Ukrainian Military Should Have Become ‘Good Deed’ Ministry for Civilians in the East
Hlib Bitiukov has been a “Patriot Defence” instructor since the very founding of the organization. Apart from leading trainings in tactical medicine, Hlib also spends his time taking photos of military life, thus he may be said to have a personal perspective on the world.
On November, 7th, together with a group of instructors, He returned from another training mission in the East. This time, it was the “Aidar” battalion, the Border Guards and the 93rd Guards Mechanized Brigade who passed a course.Over one and a half years of training, we have encountered people from all walks of life, having their own outlook of the world, their personal attitude towards life and various perceptions of the situation in the country as a whole and of the events in the East in particular. Hlib shared his thoughts and impressions from the last trip.
It’s a rather specific kind of people that serves in the “Aidar” battalion. They have gone through a lot in the course of the war, especially last year, when the unit suffered great losses. Most of the men here come from the Donetsk and Luhansk oblasts, so the situation in “Aidar” is quite similar to what is generally going on in the East at the moment. One of the fighters, to whom we spoke the most, had spent 40 years working at Luhansk coalmines before the war broke out.
The local population is diverse in each of the towns. They are rather at a loss more than firmly set ‘for’ or ‘against’ the Ukrainian government, so they could easily be persuaded and enlisted as friends. Ukraine should perhaps seize the opportunity and make an effort to help these people. Instead, the same apathetic local government stays in power, the same separatist sentiments remain in place, the same ‘lords’ keep splitting the region up and selling the bits they’ve tucked away. So the attitude of the locals to Ukraine really boils down to their attitude to the local government. Remember that Soviet song: “What Does Motherland Begin With?” For them, it begins with the robbed collective farm, the ruined roads, the abandoned schools and kindergartens. That means no opportunity for development, either for the adults or for the children.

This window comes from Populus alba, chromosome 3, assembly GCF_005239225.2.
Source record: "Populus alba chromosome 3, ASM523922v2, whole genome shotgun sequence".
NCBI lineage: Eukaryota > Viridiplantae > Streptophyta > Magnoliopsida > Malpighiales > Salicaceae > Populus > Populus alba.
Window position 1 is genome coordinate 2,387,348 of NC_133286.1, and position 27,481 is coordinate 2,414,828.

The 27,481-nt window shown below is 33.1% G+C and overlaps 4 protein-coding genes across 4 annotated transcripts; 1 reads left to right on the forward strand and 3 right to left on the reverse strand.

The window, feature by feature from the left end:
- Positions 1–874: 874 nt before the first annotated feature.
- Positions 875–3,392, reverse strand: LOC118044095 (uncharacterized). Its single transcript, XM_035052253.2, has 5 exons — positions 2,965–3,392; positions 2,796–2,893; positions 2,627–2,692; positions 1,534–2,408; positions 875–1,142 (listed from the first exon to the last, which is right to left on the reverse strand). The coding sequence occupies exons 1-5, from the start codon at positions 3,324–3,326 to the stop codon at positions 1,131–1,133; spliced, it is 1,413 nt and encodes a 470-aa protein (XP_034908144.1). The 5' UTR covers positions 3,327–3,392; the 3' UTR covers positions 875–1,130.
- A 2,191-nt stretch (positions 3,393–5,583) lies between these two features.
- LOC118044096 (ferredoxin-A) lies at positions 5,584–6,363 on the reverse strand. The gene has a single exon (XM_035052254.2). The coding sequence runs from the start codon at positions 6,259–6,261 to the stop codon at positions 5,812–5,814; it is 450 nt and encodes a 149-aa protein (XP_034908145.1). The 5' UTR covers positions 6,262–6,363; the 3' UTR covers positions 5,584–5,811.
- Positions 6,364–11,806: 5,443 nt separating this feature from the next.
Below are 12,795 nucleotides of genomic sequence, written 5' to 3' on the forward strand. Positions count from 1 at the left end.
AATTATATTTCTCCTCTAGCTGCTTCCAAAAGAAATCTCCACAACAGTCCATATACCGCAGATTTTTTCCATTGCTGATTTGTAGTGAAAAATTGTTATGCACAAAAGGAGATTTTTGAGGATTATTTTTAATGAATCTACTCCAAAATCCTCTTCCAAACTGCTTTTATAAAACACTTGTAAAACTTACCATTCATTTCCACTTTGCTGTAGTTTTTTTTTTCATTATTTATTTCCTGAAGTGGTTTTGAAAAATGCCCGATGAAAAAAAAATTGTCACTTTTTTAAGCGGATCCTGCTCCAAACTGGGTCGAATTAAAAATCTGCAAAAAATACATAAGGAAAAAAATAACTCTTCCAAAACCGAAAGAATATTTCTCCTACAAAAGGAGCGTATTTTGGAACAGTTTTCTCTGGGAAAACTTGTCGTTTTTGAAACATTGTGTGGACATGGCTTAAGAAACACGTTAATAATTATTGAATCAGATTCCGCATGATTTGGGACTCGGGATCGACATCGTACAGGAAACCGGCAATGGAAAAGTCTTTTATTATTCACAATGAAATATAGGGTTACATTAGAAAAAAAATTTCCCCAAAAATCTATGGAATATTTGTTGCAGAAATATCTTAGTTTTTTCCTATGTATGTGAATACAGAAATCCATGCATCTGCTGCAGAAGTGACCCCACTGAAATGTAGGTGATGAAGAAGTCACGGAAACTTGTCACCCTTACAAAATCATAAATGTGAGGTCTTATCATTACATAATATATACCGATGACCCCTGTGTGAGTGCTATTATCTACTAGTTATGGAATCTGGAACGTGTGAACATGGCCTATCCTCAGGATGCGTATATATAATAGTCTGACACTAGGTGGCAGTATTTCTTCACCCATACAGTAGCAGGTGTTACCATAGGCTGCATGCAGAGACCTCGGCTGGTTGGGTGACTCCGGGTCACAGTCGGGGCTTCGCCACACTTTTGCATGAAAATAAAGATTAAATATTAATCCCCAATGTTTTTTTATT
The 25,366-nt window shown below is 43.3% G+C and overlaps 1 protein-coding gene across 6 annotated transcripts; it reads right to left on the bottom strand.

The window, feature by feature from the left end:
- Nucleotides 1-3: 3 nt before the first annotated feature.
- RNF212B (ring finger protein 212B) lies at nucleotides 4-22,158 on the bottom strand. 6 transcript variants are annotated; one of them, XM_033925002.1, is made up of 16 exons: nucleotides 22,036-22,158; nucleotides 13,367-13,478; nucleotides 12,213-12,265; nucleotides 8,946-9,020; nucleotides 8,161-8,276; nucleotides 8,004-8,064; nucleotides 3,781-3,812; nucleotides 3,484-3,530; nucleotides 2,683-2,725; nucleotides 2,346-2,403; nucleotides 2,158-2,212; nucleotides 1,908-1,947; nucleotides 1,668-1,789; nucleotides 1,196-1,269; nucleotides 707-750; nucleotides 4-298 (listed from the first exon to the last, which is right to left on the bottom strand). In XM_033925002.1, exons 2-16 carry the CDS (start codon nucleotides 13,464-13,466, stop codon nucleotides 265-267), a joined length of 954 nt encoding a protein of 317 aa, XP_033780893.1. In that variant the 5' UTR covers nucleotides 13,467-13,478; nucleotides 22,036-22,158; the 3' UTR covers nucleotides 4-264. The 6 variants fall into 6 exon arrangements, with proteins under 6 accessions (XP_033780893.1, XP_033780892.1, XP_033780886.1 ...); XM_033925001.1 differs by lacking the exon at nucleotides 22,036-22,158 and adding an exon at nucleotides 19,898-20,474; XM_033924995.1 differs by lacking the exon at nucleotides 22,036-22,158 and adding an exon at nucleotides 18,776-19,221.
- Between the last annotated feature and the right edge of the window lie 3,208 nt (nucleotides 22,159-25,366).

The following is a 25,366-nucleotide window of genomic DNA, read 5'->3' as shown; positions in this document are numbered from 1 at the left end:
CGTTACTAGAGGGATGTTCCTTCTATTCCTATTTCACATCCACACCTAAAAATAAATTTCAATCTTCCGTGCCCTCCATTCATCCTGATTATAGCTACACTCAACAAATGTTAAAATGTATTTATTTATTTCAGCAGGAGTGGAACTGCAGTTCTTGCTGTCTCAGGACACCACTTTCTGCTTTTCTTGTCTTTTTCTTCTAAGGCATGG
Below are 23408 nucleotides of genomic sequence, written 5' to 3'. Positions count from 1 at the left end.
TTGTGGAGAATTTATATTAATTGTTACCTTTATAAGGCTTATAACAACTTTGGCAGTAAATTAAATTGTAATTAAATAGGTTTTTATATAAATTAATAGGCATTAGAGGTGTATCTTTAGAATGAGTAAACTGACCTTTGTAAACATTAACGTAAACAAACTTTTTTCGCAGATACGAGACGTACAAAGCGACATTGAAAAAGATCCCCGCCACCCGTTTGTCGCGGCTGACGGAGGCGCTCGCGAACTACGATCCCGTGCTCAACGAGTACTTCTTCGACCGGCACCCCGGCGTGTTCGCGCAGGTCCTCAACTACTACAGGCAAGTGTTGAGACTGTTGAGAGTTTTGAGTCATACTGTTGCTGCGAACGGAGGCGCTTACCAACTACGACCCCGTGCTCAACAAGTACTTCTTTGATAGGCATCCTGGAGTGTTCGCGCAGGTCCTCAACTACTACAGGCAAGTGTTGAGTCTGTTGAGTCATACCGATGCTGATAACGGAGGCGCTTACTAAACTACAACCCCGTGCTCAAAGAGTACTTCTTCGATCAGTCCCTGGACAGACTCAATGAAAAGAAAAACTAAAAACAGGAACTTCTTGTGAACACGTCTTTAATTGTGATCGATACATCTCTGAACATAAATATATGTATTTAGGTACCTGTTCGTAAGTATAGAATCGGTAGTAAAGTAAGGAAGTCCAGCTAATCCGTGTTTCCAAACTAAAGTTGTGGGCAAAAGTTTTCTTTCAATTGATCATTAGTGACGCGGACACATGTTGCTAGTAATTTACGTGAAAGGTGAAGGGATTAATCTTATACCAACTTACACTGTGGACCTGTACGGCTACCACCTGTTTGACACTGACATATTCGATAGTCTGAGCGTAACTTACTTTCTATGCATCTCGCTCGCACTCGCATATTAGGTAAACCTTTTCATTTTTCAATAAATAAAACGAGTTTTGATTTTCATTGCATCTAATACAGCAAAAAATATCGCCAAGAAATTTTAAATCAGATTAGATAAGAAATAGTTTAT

The same applies to the Ukrainian army. For these people, it’s embodied by the soldiers they see every day, walking down the streets of their town, shopping, or waiting for the bus. The way locals treat the military is based on what they feel about the behavior of the particular servicemen in their town. If our men had set out getting their own dwellings in order upon arrival, if they had helped the population, demonstrating the strength and humanity of the armed forces, the war would have been won without a single shot fired. The Ukrainian military could have become a ‘good deed’ ministry for the civilians. What people see instead is this: the army that is supposed to protect them can barely drag itself back to the station point at night. What kind of treatment could this army expect?